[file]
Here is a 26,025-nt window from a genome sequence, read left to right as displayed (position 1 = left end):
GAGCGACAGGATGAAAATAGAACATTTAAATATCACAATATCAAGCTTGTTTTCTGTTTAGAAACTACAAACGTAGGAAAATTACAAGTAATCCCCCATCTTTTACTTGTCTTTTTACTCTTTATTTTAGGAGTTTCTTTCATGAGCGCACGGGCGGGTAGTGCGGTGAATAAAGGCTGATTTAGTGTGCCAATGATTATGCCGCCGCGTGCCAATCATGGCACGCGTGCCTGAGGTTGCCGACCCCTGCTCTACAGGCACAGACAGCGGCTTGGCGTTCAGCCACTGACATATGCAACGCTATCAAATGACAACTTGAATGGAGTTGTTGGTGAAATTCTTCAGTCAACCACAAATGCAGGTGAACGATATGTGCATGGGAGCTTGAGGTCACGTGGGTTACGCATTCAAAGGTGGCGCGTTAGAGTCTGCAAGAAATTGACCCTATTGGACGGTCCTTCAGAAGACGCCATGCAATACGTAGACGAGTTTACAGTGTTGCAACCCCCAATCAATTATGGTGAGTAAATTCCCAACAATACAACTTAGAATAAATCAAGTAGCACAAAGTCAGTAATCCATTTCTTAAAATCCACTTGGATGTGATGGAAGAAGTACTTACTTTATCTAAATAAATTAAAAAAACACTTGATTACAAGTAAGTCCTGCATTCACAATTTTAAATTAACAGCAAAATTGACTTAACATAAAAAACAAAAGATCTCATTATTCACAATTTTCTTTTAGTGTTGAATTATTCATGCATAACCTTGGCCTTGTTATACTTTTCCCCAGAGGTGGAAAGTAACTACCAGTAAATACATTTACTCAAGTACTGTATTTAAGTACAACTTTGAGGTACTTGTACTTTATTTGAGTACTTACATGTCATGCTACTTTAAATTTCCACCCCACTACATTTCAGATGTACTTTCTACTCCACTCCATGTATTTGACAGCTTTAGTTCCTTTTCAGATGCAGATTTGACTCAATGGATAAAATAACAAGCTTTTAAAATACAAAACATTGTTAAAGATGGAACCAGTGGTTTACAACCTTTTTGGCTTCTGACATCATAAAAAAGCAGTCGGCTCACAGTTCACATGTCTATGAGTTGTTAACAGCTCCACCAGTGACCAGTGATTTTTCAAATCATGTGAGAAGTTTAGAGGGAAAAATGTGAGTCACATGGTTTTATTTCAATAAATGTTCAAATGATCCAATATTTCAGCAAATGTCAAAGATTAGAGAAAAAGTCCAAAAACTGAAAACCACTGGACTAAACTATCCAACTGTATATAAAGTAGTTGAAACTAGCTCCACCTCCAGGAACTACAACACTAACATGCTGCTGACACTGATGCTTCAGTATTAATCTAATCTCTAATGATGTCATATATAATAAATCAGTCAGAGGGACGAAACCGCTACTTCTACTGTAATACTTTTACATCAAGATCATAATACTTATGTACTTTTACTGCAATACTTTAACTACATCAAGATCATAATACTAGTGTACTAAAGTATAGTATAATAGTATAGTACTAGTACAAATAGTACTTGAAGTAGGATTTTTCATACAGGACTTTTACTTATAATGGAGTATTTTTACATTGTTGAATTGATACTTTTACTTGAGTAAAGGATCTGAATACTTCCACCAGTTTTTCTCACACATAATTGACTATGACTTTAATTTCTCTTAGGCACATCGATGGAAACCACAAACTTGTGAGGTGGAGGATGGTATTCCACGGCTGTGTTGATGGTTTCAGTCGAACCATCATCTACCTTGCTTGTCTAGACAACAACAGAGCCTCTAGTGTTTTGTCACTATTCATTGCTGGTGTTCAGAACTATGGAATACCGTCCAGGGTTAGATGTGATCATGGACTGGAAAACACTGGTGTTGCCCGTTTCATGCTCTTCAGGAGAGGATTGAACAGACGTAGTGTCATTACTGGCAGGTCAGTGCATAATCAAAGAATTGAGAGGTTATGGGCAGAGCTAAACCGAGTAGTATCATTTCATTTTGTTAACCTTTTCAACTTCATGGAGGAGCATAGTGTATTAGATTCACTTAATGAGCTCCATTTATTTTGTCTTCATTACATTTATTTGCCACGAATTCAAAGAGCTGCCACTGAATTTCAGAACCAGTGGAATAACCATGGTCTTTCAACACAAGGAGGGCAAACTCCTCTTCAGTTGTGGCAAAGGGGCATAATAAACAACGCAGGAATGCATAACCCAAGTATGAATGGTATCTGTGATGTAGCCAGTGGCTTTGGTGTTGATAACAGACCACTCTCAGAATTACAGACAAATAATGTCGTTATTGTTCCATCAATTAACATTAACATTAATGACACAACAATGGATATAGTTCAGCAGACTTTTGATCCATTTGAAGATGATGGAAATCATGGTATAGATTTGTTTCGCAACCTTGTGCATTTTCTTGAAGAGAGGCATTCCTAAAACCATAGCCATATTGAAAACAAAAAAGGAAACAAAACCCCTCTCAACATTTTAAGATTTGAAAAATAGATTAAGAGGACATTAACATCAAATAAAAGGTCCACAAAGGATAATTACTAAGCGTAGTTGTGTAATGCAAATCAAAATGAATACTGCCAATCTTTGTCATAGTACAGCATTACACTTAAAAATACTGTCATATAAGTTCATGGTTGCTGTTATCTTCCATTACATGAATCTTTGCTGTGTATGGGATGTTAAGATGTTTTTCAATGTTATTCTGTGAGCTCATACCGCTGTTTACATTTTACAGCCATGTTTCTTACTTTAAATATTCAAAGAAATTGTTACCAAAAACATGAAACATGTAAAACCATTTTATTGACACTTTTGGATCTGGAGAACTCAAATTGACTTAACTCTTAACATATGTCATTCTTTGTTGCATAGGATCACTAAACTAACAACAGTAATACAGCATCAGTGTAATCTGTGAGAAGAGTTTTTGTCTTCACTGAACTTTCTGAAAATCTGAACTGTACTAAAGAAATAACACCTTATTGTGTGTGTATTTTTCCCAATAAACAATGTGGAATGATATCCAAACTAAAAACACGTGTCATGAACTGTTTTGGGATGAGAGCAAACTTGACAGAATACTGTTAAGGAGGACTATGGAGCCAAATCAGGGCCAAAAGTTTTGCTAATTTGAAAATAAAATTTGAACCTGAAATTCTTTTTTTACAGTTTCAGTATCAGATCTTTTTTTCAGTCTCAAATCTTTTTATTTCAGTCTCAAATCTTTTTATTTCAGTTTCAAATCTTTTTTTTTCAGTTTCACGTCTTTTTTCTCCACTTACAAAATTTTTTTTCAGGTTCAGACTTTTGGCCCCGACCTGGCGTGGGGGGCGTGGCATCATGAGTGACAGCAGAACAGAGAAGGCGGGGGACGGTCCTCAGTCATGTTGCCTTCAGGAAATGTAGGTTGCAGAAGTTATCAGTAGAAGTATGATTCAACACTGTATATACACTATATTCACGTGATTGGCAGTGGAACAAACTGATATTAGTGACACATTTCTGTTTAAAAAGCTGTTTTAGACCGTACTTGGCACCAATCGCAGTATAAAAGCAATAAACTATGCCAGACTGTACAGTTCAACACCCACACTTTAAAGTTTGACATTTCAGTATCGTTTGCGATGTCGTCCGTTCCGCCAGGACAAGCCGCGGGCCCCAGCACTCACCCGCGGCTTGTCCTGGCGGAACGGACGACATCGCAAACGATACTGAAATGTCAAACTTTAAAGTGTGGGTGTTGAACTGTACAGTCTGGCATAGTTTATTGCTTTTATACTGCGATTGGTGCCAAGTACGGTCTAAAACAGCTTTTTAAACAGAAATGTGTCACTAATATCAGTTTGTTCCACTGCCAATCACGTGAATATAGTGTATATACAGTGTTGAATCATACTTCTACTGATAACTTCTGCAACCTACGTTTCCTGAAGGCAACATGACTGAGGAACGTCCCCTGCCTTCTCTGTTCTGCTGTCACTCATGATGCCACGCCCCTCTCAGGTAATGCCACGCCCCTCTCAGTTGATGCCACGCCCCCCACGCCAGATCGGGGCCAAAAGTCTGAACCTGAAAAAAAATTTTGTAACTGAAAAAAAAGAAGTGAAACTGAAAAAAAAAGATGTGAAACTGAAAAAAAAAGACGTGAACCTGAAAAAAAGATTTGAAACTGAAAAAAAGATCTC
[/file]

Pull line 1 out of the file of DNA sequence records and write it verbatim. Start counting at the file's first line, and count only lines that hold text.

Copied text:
Here is a 26,025-nt window from a genome sequence, read left to right as displayed (position 1 = left end):